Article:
As with HTML, XML involves presenting data within tags. Models called XML schemas are used to determine how these tags are arranged within a document and to ensure the information they contain is valid based on predetermined criteria. They are more effective and expansive than document type definition (DTD) schemas used by SGML, especially for ensuring the validity of a document. Validity is very important to companies engaging in e-commerce because they populate databases with large amounts of information about potential and actual customers. If bad data is entered into databases, the effectiveness and accuracy of these tools are undermined.

In order to understand how an XML schema works, one could use the example of a customer's contact information. A schema for a customer's addresses could require that certain informational elements (such as name, street address, city, state, and ZIP code) be present in order to be valid. Furthermore, the schema might specify exactly what constitutes valid information within these categories, indicating that ZIP codes contain only numbers, and no more than five of them.

In May 2001, the World Wide Web Consortium (W3C) issued its XML schema specification, which standardized XML schemas. The organization's specification consisted of three parts. The first pertained to how XML software manages numbers, dates, and other forms of information. The second proposed "methods for describing the structure and constraining the contents of XML documents, and defines the rules governing schema-validation of documents." Finally, the third part of the specification was a primer explaining "what schemas are, how they differ from DTDs, and how someone builds a schema."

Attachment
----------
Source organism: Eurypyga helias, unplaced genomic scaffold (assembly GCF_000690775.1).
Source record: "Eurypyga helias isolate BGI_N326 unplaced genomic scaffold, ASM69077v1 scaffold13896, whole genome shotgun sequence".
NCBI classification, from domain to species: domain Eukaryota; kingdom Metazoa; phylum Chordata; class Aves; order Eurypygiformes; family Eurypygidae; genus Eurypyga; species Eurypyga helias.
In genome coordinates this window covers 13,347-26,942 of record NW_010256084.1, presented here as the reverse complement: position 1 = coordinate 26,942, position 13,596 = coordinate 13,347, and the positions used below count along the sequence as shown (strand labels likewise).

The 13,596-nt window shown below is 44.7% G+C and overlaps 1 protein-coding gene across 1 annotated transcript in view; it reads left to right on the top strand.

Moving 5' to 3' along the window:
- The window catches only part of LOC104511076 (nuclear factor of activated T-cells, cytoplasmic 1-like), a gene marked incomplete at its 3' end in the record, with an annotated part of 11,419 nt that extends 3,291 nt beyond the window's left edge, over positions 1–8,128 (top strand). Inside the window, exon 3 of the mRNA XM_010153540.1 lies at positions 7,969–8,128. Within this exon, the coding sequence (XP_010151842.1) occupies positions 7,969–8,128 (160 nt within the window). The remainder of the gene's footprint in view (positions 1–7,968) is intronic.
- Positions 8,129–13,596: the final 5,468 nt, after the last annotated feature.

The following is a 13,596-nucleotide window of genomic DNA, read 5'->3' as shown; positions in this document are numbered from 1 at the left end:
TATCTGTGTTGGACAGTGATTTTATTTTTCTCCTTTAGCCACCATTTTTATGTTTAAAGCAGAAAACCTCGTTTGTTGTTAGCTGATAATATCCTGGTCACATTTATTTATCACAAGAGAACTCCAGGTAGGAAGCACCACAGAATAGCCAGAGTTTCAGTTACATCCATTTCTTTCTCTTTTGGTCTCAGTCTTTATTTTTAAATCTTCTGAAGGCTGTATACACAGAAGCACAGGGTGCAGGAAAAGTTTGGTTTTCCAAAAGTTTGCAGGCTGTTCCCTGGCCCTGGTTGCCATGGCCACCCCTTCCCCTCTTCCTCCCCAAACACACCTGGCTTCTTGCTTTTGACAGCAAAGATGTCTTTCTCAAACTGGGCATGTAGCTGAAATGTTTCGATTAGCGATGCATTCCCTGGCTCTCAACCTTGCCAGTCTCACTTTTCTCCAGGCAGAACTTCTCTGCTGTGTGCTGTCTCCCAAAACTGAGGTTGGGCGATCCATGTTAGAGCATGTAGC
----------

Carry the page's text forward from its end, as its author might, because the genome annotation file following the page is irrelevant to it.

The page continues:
"DTD." Ecommerce Webopedia, June 12, 2001. Available from

Orr, Bill. "Is XML the Next Big Thing?" ABA Banking Journal, May 2000.

Sliwa, Carol. "W3C Readies Long-Awaited XML Schema Spec." Computerworld, October 30, 2000.

van der Vlist, Eric. "Using W3C XML Schema." O'Reilly, November 29, 2000. Available from

Walsh, Norman. "Understanding XML Schemas." July 1999. Available from

"World Wide Web Consortium Issues XML Schema as a W3C Recommendation." Cambridge, MA: World Wide Web Consortium, May 2, 2001. Available from

"XML 101." Chain Store Age, October 2000.

"XML Schema." Ecommerce Webopedia, May 25, 2001. Available from

SEE ALSO: HTML (Hypertext Markup Language); World Wide Web Consortium (W3C); XML (Extensible Markup Language)